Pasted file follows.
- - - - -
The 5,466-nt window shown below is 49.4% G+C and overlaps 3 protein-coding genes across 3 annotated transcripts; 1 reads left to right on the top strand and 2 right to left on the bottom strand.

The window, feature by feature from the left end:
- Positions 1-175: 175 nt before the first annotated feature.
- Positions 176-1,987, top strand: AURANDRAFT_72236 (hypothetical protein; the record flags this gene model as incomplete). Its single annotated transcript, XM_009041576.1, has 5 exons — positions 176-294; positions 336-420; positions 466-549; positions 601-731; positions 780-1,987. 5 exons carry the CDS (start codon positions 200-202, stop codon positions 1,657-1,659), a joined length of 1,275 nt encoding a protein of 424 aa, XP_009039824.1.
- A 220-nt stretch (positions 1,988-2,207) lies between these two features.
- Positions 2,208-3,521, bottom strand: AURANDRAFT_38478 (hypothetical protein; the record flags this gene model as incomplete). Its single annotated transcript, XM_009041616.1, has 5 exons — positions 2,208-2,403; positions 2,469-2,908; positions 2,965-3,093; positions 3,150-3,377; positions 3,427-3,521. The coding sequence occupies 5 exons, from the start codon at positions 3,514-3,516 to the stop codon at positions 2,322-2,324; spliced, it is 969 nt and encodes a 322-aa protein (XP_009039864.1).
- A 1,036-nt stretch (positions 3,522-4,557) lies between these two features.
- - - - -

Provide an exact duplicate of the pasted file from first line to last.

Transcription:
The 5,466-nt window shown below is 49.4% G+C and overlaps 3 protein-coding genes across 3 annotated transcripts; 1 reads left to right on the top strand and 2 right to left on the bottom strand.

The window, feature by feature from the left end:
- Positions 1-175: 175 nt before the first annotated feature.
- Positions 176-1,987, top strand: AURANDRAFT_72236 (hypothetical protein; the record flags this gene model as incomplete). Its single annotated transcript, XM_009041576.1, has 5 exons — positions 176-294; positions 336-420; positions 466-549; positions 601-731; positions 780-1,987. 5 exons carry the CDS (start codon positions 200-202, stop codon positions 1,657-1,659), a joined length of 1,275 nt encoding a protein of 424 aa, XP_009039824.1.
- A 220-nt stretch (positions 1,988-2,207) lies between these two features.
- Positions 2,208-3,521, bottom strand: AURANDRAFT_38478 (hypothetical protein; the record flags this gene model as incomplete). Its single annotated transcript, XM_009041616.1, has 5 exons — positions 2,208-2,403; positions 2,469-2,908; positions 2,965-3,093; positions 3,150-3,377; positions 3,427-3,521. The coding sequence occupies 5 exons, from the start codon at positions 3,514-3,516 to the stop codon at positions 2,322-2,324; spliced, it is 969 nt and encodes a 322-aa protein (XP_009039864.1).
- A 1,036-nt stretch (positions 3,522-4,557) lies between these two features.